The Welsh Secretary Alun Cairns has sought to reassure sheep farmers who are worried about their fortunes if Britain leaves the EU without a withdrawal deal.

Mr Cairns told BBC Radio 4’s Today programme: “I would point to the market in Japan that has just been opened to Welsh and British sheep for example, now that is a new market for us, so exports are already taking place there, but that is a significant market for which we haven’t even scratched the surface yet.”

This claim has caused a good deal of argument online, with some people saying that the deal struck between the UK government and Japan over sheep exports will lapse if there is a no-deal Brexit.

What’s the danger?

Mr Cairns repeated the government’s line that is working hard to try to secure a withdrawal agreement with the EU before Britain leaves the bloc on 31 October.

Such a deal could mean we carry on trading with the EU without having tariffs placed on goods we export to Europe.

But if there is no deal, we are likely to have to trade with other countries according to tariff schedules agreed under the auspices of the World Trade Organisation.

That could spell tough times for Welsh farmers in particular.

Vast areas of farmland are given over to sheep grazing in Wales, which is home to just under a third of all the sheep in the UK.

About 35 per cent of Welsh lamb is exported overseas, and 92.5 per cent of those exports go to the EU, according to Meat Promotion Wales.

The fear is that if European importers suddenly start having to pay considerably more for Welsh meat, they could well switch to suppliers in other countries.

How much are the tariffs?

Tariffs are taxes imposed by governments on goods imported from abroad, usually to protect domestic industry from cheaper foreign competition.

They can be tricky to work out, but analysis from the Agriculture and Horticulture Development Board suggests that WTO tariffs could add anything from 38 per cent to 91 per cent to the price of British sheep meat for EU buyers, based on 2017 prices and depending on the exact product.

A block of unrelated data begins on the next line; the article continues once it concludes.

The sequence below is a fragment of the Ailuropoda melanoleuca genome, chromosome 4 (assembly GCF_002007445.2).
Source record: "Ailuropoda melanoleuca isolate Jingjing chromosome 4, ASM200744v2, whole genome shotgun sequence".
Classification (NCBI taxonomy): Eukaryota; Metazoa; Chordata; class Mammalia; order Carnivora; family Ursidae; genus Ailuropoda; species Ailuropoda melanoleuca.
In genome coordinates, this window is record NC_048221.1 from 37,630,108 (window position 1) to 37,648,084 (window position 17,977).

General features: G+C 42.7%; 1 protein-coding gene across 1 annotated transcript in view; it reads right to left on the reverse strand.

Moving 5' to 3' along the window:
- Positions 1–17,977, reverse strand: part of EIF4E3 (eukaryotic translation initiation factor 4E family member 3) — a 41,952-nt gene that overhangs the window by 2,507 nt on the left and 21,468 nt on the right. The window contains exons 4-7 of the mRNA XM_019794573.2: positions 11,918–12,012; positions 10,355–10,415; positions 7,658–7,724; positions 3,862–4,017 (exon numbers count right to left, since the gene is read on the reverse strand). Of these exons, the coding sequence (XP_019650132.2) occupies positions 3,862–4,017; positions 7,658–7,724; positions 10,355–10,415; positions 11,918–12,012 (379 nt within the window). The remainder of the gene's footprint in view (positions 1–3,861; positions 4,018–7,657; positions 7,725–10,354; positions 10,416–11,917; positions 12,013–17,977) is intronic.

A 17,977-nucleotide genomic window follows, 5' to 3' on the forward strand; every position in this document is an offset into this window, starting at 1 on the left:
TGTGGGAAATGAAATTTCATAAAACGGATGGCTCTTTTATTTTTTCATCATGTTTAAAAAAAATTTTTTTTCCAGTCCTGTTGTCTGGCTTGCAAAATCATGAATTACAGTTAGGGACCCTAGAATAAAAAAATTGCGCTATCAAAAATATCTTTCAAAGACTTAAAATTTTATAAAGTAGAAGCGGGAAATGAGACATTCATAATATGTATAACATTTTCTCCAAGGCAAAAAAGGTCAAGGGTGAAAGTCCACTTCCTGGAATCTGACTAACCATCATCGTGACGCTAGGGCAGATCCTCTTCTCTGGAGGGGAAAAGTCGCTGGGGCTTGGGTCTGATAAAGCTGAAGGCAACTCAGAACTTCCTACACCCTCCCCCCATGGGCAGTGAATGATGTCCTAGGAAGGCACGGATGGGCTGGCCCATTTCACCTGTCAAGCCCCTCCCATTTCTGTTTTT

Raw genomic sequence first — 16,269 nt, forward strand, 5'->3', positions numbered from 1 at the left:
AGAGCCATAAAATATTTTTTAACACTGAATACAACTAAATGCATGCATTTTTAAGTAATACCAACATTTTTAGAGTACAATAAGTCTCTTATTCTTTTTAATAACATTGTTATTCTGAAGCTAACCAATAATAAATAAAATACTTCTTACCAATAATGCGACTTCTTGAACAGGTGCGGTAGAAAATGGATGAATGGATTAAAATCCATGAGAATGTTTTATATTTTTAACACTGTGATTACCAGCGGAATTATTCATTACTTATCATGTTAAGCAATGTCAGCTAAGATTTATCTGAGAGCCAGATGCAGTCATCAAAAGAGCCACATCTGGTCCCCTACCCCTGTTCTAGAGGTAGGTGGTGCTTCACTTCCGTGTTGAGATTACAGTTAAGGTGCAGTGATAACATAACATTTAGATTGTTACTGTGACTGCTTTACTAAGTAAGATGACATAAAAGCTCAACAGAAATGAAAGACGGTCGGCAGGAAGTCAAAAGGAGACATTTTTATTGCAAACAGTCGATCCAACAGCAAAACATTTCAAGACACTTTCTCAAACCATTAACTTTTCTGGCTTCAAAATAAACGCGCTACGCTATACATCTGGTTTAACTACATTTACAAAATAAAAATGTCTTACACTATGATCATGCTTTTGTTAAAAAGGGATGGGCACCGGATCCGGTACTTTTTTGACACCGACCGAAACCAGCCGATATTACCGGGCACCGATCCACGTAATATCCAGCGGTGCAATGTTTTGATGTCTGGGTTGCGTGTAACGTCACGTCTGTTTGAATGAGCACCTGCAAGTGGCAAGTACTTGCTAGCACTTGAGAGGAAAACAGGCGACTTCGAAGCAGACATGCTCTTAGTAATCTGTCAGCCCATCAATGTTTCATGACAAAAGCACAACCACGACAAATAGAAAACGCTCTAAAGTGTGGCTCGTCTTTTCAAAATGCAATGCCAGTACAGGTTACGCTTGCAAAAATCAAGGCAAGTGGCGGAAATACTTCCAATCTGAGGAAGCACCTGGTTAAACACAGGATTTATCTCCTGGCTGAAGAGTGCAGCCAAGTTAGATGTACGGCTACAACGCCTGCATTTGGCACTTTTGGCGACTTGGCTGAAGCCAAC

Trade experts are always at pains to point out that non-tariff barriers to trade – like increased paperwork, health and safety regulations and labelling rules – can raise the price of goods as much as direct tariffs.

What’s the Japan deal?

Mr Cairns stressed that new markets are opening up, as evidenced by a recent agreement that ended a ban on British meat imposed by Japan during the BSE crisis of the 1990s.

It’s true, as critics of Mr Cairns have pointed out, that the government predicts that initial exports of lamb to Japan will be relatively small – about £10m a year, or less than 3 per cent of the value of current annual lamb exports to the EU.

It’s possible that this market could grow in the future, although sheep meat is much less popular in Japan than beef, pork and poultry.

Will ‘no deal’ kill the Japan deal?

There’s been a bit of confusion about this today.

It’s true to say that the deal with Japan forms part of trade agreements that the UK has negotiated while still a member of the EU.

If we leave with no withdrawal agreement, we would probably end up trading with Japan on WTO terms until we can strike a bilateral trade deal with Tokyo.

Reports suggest that Japanese negotiators are trying to extract more favourable terms from Britain and are not willing to simply let us “roll over” or replicate the terms of the existing EU-Japan trade deal.

We know from government documents that negotiators do not expect to have a UK-Japan trade deal in place by the time we leave the EU. That would probably mean we trade on WTO terms.

In fairness to Alun Cairns, we should point out that the current tariffs added by Japan to imports of sheep meat under the WTO schedule amount to precisely 0 per cent.

So arguably, it’s not unreasonable to point to Japan as a potentially valuable export market, whatever happens with Brexit: British farmers will be able to export lamb to that country tariff-free, deal or no deal.

But the relatively small size of the likely future Japanese market, compared to immediate potential losses in the massive EU market, means this will be cold comfort for many Welsh farmers.

Meat Promotion Wales says a no-deal Brexit would be disastrous for local farmers, with the lamb export trade “almost completely wiped out”.

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